Breastfeeding Could Help Infants Control Stress

It could be time to add another item to the long list of the benefits of breastfeeding. A new study from Brown University and the University of Utah suggests that breastfeeding may help babies control their stress.

The study followed 42 women over five months. Half breastfed or bottle fed their new babies with breast milk, and the other half used formula.

Researchers found the brains of babies who consumed breast milk were better able to dampen stress levels under stressful circumstances.

Dr. Elisabeth Conradt, an author on the study, told the Mountain West News Bureau the study is the first to look at breastfeeding as it relates to caregiving behavior and infant stress responses. However, Conradt said it’s hard to extrapolate what this could mean for children long term.

“I think though that this could set up the child to maybe be a little bit more calm and maybe a little less stressed right from birth,” she said.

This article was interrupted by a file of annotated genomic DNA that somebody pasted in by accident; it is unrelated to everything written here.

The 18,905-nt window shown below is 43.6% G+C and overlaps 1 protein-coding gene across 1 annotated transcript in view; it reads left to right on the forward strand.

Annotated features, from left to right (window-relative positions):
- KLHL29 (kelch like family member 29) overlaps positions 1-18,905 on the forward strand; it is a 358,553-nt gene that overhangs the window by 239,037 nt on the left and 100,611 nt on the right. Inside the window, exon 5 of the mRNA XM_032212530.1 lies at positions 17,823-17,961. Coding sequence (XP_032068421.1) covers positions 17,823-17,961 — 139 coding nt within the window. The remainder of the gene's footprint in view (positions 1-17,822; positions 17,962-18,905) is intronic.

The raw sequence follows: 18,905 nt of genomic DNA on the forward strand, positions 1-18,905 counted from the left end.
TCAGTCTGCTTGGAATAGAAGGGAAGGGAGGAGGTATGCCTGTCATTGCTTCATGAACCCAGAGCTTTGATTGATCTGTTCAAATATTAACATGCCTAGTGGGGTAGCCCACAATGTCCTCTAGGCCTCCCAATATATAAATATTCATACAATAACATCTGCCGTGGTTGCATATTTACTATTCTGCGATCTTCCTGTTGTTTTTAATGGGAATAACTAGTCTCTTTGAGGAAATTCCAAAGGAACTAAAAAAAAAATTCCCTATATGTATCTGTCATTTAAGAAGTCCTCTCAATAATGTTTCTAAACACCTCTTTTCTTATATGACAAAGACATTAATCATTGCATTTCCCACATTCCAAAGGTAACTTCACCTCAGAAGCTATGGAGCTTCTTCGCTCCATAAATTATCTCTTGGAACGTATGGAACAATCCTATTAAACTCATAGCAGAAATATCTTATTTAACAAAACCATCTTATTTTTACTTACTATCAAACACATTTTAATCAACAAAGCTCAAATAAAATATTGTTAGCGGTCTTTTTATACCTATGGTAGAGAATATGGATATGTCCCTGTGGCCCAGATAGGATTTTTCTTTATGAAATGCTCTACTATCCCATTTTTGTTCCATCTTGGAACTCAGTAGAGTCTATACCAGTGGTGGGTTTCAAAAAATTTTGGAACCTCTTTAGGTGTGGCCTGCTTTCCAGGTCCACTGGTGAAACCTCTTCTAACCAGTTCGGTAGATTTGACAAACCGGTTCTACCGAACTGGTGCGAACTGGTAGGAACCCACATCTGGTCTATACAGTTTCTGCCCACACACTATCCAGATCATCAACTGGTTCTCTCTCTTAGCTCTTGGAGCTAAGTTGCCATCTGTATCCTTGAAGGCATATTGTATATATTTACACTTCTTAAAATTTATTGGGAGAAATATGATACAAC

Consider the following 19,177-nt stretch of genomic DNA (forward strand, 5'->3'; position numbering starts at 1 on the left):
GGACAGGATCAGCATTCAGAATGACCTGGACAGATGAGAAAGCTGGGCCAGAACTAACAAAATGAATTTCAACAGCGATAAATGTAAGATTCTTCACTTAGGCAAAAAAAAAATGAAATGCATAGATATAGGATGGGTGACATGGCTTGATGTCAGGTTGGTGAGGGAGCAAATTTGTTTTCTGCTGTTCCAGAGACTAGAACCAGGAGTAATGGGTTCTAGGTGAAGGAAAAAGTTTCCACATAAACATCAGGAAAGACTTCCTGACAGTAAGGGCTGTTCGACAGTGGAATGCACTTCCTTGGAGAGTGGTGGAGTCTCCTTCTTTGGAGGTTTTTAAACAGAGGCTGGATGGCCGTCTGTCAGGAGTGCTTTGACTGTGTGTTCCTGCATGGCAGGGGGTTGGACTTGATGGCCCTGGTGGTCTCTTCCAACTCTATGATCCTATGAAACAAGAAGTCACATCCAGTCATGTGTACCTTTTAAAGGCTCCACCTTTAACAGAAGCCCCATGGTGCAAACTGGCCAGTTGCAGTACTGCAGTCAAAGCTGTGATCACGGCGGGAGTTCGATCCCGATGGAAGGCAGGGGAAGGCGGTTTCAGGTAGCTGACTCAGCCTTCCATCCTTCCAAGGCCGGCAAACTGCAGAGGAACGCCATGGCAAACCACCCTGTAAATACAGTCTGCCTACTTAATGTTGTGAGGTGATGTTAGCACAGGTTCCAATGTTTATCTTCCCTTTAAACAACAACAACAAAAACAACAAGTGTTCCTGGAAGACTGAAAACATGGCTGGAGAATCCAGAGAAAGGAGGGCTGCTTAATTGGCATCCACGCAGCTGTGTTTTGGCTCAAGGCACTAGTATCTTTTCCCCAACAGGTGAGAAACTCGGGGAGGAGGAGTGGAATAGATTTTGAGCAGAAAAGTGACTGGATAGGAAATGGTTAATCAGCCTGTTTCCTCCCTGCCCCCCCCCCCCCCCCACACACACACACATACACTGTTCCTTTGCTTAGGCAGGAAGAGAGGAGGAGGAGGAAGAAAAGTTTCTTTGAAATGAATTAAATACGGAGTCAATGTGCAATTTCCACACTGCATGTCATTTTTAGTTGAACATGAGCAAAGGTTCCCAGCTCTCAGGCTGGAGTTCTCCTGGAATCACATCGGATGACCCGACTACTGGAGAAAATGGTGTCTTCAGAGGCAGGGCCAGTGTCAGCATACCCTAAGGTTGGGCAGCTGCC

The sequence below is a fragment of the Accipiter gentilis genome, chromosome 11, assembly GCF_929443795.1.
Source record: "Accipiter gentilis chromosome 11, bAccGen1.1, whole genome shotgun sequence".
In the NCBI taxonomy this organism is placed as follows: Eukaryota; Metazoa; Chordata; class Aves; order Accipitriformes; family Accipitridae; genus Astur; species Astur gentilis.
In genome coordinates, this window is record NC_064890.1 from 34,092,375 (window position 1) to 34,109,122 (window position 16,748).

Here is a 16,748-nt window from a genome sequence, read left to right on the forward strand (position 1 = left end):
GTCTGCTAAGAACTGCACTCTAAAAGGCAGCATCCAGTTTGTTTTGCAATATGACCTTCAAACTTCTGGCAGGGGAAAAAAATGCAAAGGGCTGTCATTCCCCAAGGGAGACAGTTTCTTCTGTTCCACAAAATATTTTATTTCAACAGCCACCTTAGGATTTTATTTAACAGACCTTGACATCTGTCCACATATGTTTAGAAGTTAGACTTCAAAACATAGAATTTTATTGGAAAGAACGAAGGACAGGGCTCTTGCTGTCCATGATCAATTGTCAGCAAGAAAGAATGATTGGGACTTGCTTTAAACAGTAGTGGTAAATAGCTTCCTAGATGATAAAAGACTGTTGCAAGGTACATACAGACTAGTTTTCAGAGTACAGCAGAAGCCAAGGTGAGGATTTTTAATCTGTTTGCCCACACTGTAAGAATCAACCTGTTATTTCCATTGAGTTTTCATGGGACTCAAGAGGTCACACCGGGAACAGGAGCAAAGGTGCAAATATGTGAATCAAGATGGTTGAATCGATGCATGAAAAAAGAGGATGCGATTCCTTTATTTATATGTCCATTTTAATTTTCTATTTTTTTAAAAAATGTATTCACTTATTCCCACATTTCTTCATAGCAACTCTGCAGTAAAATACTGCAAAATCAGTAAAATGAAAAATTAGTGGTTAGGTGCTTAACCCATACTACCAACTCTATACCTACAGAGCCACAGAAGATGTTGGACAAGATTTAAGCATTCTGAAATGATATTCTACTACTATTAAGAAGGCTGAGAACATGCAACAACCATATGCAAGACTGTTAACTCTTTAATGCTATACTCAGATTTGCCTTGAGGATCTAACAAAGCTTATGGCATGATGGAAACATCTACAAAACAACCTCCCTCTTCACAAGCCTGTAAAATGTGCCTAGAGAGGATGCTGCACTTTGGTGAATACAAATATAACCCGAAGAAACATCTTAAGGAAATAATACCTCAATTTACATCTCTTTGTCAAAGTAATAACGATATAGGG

Of course, some women can’t breastfeed and many choose not to. Conradt said the study, which was published in the journal Pediatrics, doesn’t exclude them.

“I think it was encouraging in this study that we also found these effects of moms who were also bottle feeding with breast milk,” she said.

Conradt said more research is needed to understand what role the consumption of breast milk plays versus the physical touch of breastfeeding itself.

“Nurturing behavior controls a specific gene that regulates the infant’s physiological response to stress,” according to lead study author Dr. Barry Lester, director of the Center for the Study of Children at Risk at the Warren Alpert Medical School of Brown University in Providence, Rhode Island.

Researchers studied levels of the stress hormone cortisol. When infants were exposed to a stressful situation - their mothers ignoring them - researchers found less evidence of a “fight-or-flight” stress response in the babies who had nursed.

“Cortisol is part of the body’s ‘flight or fight’ reaction, the body’s major response to stress, and too much or too little cortisol can be harmful and is related to a wide range of mental and physical health disorders in children and adults,” Lester told Reuters Health.